NHS study finds mobile app improves management, quality of doctor visits for people with Parkinson’s Disease

People with Parkinson’s disease who used an app to track and manage symptom improved their medication adherence and had better conversations with clinicians about their condition, according to the results of a recent National Health Services study published in the journal Nature Parkinson’s.  

Representing the largest randomized controlled trial of a digital technology for Parkinson’s Disease, the study enrolled 215 people with Parkinson’s in seven leading neurology departments across England and Scotland. Roughly half were given the mobile app to function as a regular diary over a 16 week period. Participants recorded symptoms and medication dosages and played cognitive games on the app, then brought that data to follow-up consultations with their doctors. Those using the app showed a 10 percent improvement in adherence as well as improvement in their care experience with their doctor.

“These findings suggest that the PTA (Parkinson’s Tracking App) can be useful in improving outcomes and processes of care in people with PD (Parkinson’s Disease), similar to results seen in other chronic conditions such as diabetes and asthma,” the study authors write. “Given that typical follow-up of patients with PD by clinical care teams in the UK occurs approximately every 6 months (by consultants or nurse specialists), this finding suggests PTA is useful in improving care for a significant period of time between clinic consultations.”

While medication adherence is a huge part – and the primary outcome focus of the study – the improved quality of doctor visits and a feeling of greater agency over their condition was an important measure for study participants, the researchers found, aligning with their goals toward patient-centered care.

“Self-management support and shared decision-making have been identified as two promising ways to support and empower PD patients … PD patients desire more emotional support from healthcare professionals and want more active involvement in clinical decision-making,” the researchers write. “Other studies have found that PD patients who perceived higher involvement in their care were more satisfied with the consultation and intended to be more compliant with treatment.”

One study participant, identified only as Mick by the uMotif team in a video about his experience with app, said the app helped him keep things in perspective about his condition. By having a daily log of dosage, symptoms and a boost from the cognitive games, he was able to stop generalizing how he felt and could actually notice incremental changes or even improvements in his condition.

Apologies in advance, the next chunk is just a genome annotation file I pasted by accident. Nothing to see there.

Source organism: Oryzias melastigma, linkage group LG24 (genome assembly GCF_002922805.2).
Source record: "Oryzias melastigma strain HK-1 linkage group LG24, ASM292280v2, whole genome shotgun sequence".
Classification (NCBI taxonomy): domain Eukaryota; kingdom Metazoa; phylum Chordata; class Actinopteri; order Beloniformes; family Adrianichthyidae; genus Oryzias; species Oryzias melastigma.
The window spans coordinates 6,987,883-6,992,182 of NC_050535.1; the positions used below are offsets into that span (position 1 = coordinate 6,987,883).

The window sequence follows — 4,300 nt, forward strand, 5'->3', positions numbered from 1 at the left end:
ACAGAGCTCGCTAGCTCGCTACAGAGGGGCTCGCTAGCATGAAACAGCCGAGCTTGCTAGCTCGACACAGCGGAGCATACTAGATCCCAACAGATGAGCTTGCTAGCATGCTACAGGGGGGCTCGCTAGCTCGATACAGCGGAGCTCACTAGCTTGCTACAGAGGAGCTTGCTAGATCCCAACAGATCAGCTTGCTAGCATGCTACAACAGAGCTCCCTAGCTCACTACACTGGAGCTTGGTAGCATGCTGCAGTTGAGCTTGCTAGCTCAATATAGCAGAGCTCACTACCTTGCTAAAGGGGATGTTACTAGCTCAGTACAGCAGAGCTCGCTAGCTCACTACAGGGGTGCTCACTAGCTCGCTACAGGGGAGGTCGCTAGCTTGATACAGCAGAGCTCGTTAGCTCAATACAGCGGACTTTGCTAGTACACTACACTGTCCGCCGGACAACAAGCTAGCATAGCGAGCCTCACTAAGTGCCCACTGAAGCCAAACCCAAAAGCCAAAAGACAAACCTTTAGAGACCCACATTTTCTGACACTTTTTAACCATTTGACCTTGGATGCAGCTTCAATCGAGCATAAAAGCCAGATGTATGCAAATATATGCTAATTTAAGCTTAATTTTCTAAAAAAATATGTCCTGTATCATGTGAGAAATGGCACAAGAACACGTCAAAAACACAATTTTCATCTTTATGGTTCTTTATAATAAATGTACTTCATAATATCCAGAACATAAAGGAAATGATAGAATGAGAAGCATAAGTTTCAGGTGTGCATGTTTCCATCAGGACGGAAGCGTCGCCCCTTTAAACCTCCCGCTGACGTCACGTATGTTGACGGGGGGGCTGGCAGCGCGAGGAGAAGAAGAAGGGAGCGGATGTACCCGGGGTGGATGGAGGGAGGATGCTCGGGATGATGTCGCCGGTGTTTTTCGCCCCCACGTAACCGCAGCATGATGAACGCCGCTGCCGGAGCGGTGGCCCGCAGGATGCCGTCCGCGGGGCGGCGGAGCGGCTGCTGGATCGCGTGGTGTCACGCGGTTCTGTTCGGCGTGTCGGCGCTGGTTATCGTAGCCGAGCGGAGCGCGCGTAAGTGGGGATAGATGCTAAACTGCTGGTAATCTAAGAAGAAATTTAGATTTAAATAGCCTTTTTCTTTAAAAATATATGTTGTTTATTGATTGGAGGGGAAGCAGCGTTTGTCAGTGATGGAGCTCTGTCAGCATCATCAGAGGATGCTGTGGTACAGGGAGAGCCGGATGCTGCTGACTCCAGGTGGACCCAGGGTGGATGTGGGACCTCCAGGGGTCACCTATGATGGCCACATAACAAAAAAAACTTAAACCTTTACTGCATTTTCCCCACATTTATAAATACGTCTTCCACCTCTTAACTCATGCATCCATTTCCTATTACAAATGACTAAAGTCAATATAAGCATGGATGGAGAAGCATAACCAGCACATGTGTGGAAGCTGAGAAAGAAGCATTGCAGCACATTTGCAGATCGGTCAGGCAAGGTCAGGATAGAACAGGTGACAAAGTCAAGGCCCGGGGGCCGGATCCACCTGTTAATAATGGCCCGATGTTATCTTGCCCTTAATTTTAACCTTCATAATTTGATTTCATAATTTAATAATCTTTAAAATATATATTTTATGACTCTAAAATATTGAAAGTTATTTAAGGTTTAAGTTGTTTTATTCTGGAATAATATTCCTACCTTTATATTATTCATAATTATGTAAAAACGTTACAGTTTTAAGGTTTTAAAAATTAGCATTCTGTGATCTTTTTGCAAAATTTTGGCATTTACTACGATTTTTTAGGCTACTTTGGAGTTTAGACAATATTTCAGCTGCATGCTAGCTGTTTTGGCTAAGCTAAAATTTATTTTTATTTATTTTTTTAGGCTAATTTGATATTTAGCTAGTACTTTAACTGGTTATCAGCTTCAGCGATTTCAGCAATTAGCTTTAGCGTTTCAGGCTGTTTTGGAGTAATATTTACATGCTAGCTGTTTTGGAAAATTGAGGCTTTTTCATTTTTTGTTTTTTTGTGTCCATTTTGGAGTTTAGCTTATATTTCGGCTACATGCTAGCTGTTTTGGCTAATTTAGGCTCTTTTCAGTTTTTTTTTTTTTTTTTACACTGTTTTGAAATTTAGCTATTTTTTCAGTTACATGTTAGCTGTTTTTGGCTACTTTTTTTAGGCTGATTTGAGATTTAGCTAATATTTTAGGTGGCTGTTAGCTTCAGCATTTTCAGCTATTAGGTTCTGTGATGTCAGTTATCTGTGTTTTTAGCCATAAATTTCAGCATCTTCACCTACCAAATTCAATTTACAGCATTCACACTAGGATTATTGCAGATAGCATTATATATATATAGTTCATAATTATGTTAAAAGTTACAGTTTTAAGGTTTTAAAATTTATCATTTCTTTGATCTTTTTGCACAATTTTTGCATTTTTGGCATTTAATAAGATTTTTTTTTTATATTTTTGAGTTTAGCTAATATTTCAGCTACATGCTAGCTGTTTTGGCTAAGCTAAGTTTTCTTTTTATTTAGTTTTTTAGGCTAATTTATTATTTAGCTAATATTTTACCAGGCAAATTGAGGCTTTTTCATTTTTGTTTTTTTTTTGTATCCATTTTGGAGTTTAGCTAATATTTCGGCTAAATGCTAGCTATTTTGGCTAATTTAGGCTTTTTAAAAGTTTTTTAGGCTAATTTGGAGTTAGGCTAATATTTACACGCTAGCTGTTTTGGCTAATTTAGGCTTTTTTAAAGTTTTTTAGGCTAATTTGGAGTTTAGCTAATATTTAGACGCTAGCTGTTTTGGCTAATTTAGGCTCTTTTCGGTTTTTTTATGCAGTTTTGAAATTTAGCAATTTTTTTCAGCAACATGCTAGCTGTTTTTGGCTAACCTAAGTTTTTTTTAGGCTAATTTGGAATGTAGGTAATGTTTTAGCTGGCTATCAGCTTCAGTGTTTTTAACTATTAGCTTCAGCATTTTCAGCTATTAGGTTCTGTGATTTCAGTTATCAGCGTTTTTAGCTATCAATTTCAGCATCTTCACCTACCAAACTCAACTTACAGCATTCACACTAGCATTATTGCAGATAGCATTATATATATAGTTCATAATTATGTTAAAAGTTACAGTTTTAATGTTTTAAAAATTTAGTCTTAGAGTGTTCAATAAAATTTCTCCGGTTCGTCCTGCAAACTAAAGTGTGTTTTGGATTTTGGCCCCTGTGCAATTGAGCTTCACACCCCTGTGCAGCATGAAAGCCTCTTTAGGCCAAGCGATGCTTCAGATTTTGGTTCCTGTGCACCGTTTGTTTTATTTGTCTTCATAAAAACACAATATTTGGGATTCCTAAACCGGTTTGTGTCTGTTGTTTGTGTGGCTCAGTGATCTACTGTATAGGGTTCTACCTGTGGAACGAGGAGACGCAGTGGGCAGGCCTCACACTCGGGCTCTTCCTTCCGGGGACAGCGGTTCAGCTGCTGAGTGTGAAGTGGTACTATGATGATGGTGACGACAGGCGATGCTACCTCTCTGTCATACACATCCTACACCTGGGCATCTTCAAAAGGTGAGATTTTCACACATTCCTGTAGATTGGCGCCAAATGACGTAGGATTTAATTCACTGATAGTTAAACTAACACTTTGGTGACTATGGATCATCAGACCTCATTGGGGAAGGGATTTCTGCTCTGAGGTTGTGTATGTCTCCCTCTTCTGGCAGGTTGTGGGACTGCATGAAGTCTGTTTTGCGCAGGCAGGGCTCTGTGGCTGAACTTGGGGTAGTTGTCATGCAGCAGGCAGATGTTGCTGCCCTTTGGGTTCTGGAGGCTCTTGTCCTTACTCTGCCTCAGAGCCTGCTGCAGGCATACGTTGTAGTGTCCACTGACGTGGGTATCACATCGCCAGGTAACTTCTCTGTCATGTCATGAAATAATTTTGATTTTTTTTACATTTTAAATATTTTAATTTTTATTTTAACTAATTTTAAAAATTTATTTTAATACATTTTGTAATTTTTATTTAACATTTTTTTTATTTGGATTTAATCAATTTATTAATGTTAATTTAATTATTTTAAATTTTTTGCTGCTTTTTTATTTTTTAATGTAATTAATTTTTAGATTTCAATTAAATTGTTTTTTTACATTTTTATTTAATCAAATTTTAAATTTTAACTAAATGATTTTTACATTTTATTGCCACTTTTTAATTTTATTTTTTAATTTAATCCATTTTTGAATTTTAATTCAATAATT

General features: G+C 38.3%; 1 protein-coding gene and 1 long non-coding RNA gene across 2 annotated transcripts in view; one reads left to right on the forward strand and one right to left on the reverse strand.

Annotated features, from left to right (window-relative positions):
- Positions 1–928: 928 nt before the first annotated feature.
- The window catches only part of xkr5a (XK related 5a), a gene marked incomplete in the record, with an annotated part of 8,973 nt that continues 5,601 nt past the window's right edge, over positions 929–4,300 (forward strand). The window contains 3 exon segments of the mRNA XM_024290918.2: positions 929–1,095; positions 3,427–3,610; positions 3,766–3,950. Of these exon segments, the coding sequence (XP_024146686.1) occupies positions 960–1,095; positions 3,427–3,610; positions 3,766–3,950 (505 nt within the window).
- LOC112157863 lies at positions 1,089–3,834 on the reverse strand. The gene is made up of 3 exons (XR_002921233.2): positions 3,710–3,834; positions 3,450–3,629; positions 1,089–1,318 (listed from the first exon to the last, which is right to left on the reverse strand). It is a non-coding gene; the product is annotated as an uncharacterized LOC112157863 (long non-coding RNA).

“I was tending to focus on the more downside all the time; you tend to think you are more down than you really are,” he said in the video. “Rather than saying, oh, I felt like this for that whole week – because you don’t remember, I don’t know if anybody does –  I can actually take the phone with me and say, this is what I’m on, this is the dosage and so forth, its right there. It’s done away with having to remember, it’s there in basically, black and white, I have a history to tell. It’s there in my diary. So when I go to see the neurologist, I can tell them exactly how it’s been, not how I think I remember it has been. And it teaches you as well—don’t beat yourself up because you can’t do what you used to do, look at more what you are doing.”

The researchers also pointed out that technology innovations like uMotif aren’t just for younger populations more associated with being tech-savvy and open-minded to novel therapies. As smartphone market penetration continues to increase with time, especially with older populations, they anticipate even more patients will use the app.

“It should be noted that a mean age of 60 in the PTA group was not a barrier for interaction with the PTA, allaying fears that technology-based interventions are not appropriate for an older age group,” the researchers write.

The study, which was funded by the NHS’s Small Business Research Initiative, also suggests an additional benefit: potential cost savings in the millions. Globally, Parkinson’s affects some 6.3 million people. More than 127,000 of those people are in the UK, and if the uMotif platform (which is also used in 15 other clinical conditions, such as arthritis) was deployed in neurology departments across the UK, it could save the NHS an estimated 20 million pounds ($24.6 million) each year.

“Today’s NHS is all about embracing proven new technologies like uMotif’s to make a difference to patients’ experience of care, and to help improve services across the country,” Juliet Bauer, NHS England’s Director of Digital Experience, said in a statement. “We’re delighted to see the growing evidence base of how such technologies can make a real difference.”